LORT stands for the League of Resident Theaters, the relative of the League of New York Theaters. The latter represents commercial managements, while LORT refers to those professional resident companies across the land which rate special categories in Actors' Equity contracts.

Besides the raises all the theaters agreed their players had to have, there were controversial points which took from June into September to resolve. Negotiations were settled in the nick of time for LORT theaters to hold to their announced schedules.

One point concerned future rights of theaters and players to works they introduce prior to potential commercial productions. Ultimately, this aspect of future rights and roles was confined in the contract to "showcase" New York productions. The matter first arose 10 years ago with Arena's introductory production of "The Great White Hope." Now LORT theaters' credits and percentages, if any, rest on whatever term individual theaters manage to arrange in their initial contracts outside the scope of LORT. But such clauses will continue to be an Equity-LORT struggle.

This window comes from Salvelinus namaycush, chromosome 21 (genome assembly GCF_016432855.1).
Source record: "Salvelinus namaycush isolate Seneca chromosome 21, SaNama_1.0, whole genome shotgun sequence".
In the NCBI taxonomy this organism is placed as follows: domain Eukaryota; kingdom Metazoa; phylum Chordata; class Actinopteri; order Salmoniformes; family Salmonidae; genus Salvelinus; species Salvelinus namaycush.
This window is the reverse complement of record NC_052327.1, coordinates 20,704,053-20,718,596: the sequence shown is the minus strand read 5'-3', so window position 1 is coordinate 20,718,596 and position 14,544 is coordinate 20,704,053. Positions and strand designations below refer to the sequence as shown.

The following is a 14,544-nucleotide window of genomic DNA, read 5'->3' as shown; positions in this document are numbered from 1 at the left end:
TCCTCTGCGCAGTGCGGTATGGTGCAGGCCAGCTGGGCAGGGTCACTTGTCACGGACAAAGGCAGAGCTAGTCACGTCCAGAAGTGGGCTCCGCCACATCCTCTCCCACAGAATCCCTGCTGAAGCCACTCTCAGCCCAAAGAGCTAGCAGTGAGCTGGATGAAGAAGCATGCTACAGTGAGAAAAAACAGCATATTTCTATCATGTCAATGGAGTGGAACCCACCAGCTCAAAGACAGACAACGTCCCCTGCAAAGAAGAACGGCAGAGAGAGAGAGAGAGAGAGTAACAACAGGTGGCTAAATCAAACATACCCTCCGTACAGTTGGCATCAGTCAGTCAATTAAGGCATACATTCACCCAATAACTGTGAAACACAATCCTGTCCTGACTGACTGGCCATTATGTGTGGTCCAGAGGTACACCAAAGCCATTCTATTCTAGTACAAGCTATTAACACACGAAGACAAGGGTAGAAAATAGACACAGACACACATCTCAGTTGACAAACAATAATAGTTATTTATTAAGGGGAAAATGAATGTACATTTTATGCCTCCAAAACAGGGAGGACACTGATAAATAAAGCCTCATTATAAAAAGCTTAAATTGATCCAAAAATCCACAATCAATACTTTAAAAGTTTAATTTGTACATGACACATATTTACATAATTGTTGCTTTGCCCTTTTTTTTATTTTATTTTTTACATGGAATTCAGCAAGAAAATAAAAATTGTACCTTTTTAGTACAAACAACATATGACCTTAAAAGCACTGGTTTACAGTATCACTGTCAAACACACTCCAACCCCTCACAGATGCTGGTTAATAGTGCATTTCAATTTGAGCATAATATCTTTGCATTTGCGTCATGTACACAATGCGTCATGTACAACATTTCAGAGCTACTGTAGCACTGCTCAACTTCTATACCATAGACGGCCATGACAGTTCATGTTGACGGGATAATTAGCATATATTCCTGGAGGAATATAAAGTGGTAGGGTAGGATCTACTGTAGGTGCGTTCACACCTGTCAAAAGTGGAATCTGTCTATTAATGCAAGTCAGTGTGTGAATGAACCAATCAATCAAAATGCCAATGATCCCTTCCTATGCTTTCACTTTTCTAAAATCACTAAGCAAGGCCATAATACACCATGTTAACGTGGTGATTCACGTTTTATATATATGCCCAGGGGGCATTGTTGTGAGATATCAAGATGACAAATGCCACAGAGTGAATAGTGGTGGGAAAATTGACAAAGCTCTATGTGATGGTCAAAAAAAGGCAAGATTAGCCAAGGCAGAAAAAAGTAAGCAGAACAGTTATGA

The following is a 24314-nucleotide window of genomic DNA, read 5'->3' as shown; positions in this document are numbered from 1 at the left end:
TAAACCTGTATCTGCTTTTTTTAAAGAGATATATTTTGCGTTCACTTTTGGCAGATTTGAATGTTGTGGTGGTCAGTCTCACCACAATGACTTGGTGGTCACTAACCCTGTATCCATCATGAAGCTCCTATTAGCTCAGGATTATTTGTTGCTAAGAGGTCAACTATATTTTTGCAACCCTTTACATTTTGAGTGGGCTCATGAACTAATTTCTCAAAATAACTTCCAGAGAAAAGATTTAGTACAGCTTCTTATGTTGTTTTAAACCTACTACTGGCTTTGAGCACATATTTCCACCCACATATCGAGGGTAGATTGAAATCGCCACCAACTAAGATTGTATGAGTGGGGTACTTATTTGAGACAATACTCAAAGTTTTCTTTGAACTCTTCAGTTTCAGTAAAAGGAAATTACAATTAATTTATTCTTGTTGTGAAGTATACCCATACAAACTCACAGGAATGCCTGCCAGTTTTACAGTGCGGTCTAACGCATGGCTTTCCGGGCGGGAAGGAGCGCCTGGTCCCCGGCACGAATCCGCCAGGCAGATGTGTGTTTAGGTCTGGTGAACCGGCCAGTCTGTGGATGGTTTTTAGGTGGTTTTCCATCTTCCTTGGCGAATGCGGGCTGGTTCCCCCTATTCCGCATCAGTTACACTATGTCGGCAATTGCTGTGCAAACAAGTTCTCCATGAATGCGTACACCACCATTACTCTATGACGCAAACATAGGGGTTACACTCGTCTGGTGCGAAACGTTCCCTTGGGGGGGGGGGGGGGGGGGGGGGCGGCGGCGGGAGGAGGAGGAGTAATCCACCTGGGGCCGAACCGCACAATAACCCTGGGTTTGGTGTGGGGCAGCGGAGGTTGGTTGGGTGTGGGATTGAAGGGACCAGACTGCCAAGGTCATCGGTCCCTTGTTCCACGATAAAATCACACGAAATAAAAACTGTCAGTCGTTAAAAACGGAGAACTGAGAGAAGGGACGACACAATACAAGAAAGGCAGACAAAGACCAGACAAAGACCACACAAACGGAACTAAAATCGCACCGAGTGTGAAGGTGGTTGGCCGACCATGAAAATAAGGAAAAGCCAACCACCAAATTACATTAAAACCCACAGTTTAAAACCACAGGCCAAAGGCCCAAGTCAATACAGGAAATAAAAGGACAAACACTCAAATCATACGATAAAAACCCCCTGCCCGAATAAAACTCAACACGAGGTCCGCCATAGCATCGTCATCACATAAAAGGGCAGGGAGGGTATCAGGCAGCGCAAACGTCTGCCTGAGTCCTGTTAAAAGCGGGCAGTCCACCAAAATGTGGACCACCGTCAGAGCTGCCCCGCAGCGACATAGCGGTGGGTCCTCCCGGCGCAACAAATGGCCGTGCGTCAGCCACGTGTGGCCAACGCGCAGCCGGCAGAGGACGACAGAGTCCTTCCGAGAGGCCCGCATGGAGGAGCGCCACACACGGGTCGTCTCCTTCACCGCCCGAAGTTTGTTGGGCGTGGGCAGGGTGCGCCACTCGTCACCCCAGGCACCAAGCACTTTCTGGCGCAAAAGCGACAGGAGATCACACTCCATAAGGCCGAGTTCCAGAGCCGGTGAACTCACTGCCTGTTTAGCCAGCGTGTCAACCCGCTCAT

Both Sackler and Clark are very much alive and work in England, so consider the errie career of Horvath, born in Hungary, at home in Austria and writing in German. He was killed in Paris in 1938 at the age of 36, author of 18 plays and considered the equal of his comtemporary, Bertold Brecht.

A week before his death, Horvath was told by an Amsterdam clairvoyant that he must go to Paris, that "the greatest event in your life awaits you there." So, to Paris he went. He made a June 1 appointment with film director Robert Siodmak. On his way, Horvath dropped in to see "Snow White and the Seven Dwarfs."

Lightning and thunder broke out when he left the theater and he joined a group sheltering under a chestnut tree opposite the Theater Marigny. An adjacent elm collapsed onto the chestnut tree, breaking off a branch which struck Horvath on the head and killed him instantly. No one else was hurt.

That "greatest event in you life" was in key with ironies which fascinated Horvath and which abound in "Tales From the Vienna Woods." His friends recalled how Horvath was haunted by his superstitions.